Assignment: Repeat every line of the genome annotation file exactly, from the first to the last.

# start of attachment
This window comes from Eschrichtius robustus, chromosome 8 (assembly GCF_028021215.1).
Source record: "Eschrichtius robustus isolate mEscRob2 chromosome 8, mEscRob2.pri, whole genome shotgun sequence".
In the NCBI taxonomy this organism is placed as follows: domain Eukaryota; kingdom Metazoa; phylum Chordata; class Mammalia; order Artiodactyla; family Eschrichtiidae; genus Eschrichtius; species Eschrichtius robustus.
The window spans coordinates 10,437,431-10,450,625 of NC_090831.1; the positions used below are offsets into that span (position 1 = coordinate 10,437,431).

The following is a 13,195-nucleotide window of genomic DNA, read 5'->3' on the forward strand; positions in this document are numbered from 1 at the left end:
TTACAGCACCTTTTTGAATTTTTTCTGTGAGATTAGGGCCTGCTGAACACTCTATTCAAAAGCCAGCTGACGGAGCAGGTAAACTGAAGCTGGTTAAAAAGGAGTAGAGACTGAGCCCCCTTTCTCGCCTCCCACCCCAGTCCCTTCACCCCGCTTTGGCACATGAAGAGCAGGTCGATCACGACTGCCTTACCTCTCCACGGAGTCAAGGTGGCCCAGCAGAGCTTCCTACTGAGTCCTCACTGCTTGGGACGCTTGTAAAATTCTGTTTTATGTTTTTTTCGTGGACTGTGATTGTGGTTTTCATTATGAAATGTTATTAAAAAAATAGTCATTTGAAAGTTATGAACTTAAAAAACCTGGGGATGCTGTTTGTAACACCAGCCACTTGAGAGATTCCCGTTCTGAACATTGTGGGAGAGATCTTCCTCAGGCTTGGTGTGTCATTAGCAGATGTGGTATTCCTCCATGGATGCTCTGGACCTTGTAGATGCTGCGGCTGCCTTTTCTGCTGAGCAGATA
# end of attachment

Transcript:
This window comes from Eschrichtius robustus, chromosome 8 (assembly GCF_028021215.1).
Source record: "Eschrichtius robustus isolate mEscRob2 chromosome 8, mEscRob2.pri, whole genome shotgun sequence".
In the NCBI taxonomy this organism is placed as follows: domain Eukaryota; kingdom Metazoa; phylum Chordata; class Mammalia; order Artiodactyla; family Eschrichtiidae; genus Eschrichtius; species Eschrichtius robustus.
The window spans coordinates 10,437,431-10,450,625 of NC_090831.1; the positions used below are offsets into that span (position 1 = coordinate 10,437,431).

The following is a 13,195-nucleotide window of genomic DNA, read 5'->3' on the forward strand; positions in this document are numbered from 1 at the left end:
TTACAGCACCTTTTTGAATTTTTTCTGTGAGATTAGGGCCTGCTGAACACTCTATTCAAAAGCCAGCTGACGGAGCAGGTAAACTGAAGCTGGTTAAAAAGGAGTAGAGACTGAGCCCCCTTTCTCGCCTCCCACCCCAGTCCCTTCACCCCGCTTTGGCACATGAAGAGCAGGTCGATCACGACTGCCTTACCTCTCCACGGAGTCAAGGTGGCCCAGCAGAGCTTCCTACTGAGTCCTCACTGCTTGGGACGCTTGTAAAATTCTGTTTTATGTTTTTTTCGTGGACTGTGATTGTGGTTTTCATTATGAAATGTTATTAAAAAAATAGTCATTTGAAAGTTATGAACTTAAAAAACCTGGGGATGCTGTTTGTAACACCAGCCACTTGAGAGATTCCCGTTCTGAACATTGTGGGAGAGATCTTCCTCAGGCTTGGTGTGTCATTAGCAGATGTGGTATTCCTCCATGGATGCTCTGGACCTTGTAGATGCTGCGGCTGCCTTTTCTGCTGAGCAGATA